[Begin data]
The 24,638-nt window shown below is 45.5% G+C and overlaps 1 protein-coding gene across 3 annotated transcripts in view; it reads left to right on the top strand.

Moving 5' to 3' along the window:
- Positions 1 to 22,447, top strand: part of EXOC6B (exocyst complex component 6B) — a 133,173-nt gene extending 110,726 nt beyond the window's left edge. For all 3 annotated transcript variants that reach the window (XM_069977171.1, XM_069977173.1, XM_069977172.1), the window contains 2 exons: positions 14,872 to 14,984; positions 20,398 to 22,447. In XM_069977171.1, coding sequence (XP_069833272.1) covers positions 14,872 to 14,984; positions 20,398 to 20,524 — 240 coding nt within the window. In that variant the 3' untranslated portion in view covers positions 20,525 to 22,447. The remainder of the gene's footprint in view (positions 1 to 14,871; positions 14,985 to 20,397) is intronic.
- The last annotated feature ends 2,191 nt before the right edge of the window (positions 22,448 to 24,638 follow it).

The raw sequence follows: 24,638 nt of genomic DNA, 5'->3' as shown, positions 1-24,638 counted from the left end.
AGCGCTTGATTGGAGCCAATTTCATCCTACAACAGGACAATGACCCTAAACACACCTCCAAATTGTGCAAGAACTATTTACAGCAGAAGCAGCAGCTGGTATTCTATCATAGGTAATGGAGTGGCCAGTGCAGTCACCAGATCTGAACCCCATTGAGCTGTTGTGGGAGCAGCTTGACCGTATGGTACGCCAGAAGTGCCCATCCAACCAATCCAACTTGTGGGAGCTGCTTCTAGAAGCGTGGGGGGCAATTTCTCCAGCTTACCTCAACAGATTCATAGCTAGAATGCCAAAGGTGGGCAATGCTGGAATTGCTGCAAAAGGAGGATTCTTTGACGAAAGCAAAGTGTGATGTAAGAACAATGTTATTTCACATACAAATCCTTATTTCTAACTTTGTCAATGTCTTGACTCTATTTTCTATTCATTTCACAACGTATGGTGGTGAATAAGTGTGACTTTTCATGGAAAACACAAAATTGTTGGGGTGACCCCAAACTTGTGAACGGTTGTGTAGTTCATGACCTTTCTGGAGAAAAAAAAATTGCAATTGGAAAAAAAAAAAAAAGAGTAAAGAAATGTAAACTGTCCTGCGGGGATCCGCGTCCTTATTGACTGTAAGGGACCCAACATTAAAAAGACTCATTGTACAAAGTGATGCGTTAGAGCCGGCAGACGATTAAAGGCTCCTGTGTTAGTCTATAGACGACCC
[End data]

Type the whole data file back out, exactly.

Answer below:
The 24,638-nt window shown below is 45.5% G+C and overlaps 1 protein-coding gene across 3 annotated transcripts in view; it reads left to right on the top strand.

Moving 5' to 3' along the window:
- Positions 1 to 22,447, top strand: part of EXOC6B (exocyst complex component 6B) — a 133,173-nt gene extending 110,726 nt beyond the window's left edge. For all 3 annotated transcript variants that reach the window (XM_069977171.1, XM_069977173.1, XM_069977172.1), the window contains 2 exons: positions 14,872 to 14,984; positions 20,398 to 22,447. In XM_069977171.1, coding sequence (XP_069833272.1) covers positions 14,872 to 14,984; positions 20,398 to 20,524 — 240 coding nt within the window. In that variant the 3' untranslated portion in view covers positions 20,525 to 22,447. The remainder of the gene's footprint in view (positions 1 to 14,871; positions 14,985 to 20,397) is intronic.
- The last annotated feature ends 2,191 nt before the right edge of the window (positions 22,448 to 24,638 follow it).

The raw sequence follows: 24,638 nt of genomic DNA, 5'->3' as shown, positions 1-24,638 counted from the left end.
AGCGCTTGATTGGAGCCAATTTCATCCTACAACAGGACAATGACCCTAAACACACCTCCAAATTGTGCAAGAACTATTTACAGCAGAAGCAGCAGCTGGTATTCTATCATAGGTAATGGAGTGGCCAGTGCAGTCACCAGATCTGAACCCCATTGAGCTGTTGTGGGAGCAGCTTGACCGTATGGTACGCCAGAAGTGCCCATCCAACCAATCCAACTTGTGGGAGCTGCTTCTAGAAGCGTGGGGGGCAATTTCTCCAGCTTACCTCAACAGATTCATAGCTAGAATGCCAAAGGTGGGCAATGCTGGAATTGCTGCAAAAGGAGGATTCTTTGACGAAAGCAAAGTGTGATGTAAGAACAATGTTATTTCACATACAAATCCTTATTTCTAACTTTGTCAATGTCTTGACTCTATTTTCTATTCATTTCACAACGTATGGTGGTGAATAAGTGTGACTTTTCATGGAAAACACAAAATTGTTGGGGTGACCCCAAACTTGTGAACGGTTGTGTAGTTCATGACCTTTCTGGAGAAAAAAAAATTGCAATTGGAAAAAAAAAAAAAAGAGTAAAGAAATGTAAACTGTCCTGCGGGGATCCGCGTCCTTATTGACTGTAAGGGACCCAACATTAAAAAGACTCATTGTACAAAGTGATGCGTTAGAGCCGGCAGACGATTAAAGGCTCCTGTGTTAGTCTATAGACGACCC